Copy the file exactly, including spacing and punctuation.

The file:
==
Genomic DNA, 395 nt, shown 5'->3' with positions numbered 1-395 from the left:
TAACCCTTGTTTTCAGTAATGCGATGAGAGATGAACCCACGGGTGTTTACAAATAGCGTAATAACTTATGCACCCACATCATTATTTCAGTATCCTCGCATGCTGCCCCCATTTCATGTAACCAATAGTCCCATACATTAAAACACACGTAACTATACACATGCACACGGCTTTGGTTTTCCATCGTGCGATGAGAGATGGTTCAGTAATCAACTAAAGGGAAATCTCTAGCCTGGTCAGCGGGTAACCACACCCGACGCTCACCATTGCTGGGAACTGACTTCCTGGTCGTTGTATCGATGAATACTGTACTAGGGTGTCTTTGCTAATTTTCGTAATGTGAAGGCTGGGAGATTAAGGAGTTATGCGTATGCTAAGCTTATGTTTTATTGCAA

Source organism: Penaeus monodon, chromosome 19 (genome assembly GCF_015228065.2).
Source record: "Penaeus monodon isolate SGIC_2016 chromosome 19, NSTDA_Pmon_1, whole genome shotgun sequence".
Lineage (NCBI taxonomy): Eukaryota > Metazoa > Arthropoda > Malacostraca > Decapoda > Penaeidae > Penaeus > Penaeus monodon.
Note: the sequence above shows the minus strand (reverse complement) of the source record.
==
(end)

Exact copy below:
Genomic DNA, 395 nt, shown 5'->3' with positions numbered 1-395 from the left:
TAACCCTTGTTTTCAGTAATGCGATGAGAGATGAACCCACGGGTGTTTACAAATAGCGTAATAACTTATGCACCCACATCATTATTTCAGTATCCTCGCATGCTGCCCCCATTTCATGTAACCAATAGTCCCATACATTAAAACACACGTAACTATACACATGCACACGGCTTTGGTTTTCCATCGTGCGATGAGAGATGGTTCAGTAATCAACTAAAGGGAAATCTCTAGCCTGGTCAGCGGGTAACCACACCCGACGCTCACCATTGCTGGGAACTGACTTCCTGGTCGTTGTATCGATGAATACTGTACTAGGGTGTCTTTGCTAATTTTCGTAATGTGAAGGCTGGGAGATTAAGGAGTTATGCGTATGCTAAGCTTATGTTTTATTGCAA

Source organism: Penaeus monodon, chromosome 19 (genome assembly GCF_015228065.2).
Source record: "Penaeus monodon isolate SGIC_2016 chromosome 19, NSTDA_Pmon_1, whole genome shotgun sequence".
Lineage (NCBI taxonomy): Eukaryota > Metazoa > Arthropoda > Malacostraca > Decapoda > Penaeidae > Penaeus > Penaeus monodon.
Note: the sequence above shows the minus strand (reverse complement) of the source record.